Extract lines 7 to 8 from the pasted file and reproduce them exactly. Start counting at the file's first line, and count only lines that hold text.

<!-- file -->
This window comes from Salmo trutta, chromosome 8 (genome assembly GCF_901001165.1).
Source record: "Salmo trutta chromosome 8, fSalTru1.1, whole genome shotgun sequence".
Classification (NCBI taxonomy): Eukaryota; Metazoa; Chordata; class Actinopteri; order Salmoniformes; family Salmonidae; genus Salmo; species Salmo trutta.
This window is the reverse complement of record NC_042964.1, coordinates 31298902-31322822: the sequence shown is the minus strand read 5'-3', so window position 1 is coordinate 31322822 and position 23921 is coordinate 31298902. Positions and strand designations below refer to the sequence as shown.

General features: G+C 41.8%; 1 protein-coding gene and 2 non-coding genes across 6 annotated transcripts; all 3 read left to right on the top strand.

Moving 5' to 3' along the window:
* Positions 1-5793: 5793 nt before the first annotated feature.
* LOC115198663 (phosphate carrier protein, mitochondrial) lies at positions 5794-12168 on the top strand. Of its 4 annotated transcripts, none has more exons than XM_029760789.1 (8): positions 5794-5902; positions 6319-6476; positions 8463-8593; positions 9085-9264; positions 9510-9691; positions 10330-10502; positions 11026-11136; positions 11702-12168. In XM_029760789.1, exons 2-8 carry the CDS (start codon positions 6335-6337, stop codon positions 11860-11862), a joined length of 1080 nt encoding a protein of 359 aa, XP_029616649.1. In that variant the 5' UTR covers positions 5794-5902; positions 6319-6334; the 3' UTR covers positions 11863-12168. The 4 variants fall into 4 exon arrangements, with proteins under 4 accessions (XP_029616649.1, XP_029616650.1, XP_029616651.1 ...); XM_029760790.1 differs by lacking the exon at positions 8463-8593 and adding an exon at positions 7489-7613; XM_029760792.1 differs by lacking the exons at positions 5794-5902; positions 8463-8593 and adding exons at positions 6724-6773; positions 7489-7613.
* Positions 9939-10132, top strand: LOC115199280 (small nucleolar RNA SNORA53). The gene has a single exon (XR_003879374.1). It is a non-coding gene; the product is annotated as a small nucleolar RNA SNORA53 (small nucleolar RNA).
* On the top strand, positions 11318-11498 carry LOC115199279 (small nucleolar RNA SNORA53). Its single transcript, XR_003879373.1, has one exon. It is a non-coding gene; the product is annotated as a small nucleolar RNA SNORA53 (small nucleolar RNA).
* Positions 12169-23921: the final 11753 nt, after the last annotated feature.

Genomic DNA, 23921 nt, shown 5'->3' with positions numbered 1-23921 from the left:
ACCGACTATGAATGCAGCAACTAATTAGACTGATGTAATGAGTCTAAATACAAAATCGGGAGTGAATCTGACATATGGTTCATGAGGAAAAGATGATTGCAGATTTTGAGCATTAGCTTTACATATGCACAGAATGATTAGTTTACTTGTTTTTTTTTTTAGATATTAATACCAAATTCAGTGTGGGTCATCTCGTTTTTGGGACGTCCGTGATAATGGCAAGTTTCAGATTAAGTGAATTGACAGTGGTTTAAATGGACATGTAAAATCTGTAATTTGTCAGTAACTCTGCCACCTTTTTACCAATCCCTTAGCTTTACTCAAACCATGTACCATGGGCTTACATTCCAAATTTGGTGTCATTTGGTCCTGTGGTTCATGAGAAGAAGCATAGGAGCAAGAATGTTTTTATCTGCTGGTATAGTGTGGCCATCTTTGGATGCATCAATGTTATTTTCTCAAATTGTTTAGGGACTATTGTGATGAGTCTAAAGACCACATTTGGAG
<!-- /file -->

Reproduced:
* Positions 1-5793: 5793 nt before the first annotated feature.
* LOC115198663 (phosphate carrier protein, mitochondrial) lies at positions 5794-12168 on the top strand. Of its 4 annotated transcripts, none has more exons than XM_029760789.1 (8): positions 5794-5902; positions 6319-6476; positions 8463-8593; positions 9085-9264; positions 9510-9691; positions 10330-10502; positions 11026-11136; positions 11702-12168. In XM_029760789.1, exons 2-8 carry the CDS (start codon positions 6335-6337, stop codon positions 11860-11862), a joined length of 1080 nt encoding a protein of 359 aa, XP_029616649.1. In that variant the 5' UTR covers positions 5794-5902; positions 6319-6334; the 3' UTR covers positions 11863-12168. The 4 variants fall into 4 exon arrangements, with proteins under 4 accessions (XP_029616649.1, XP_029616650.1, XP_029616651.1 ...); XM_029760790.1 differs by lacking the exon at positions 8463-8593 and adding an exon at positions 7489-7613; XM_029760792.1 differs by lacking the exons at positions 5794-5902; positions 8463-8593 and adding exons at positions 6724-6773; positions 7489-7613.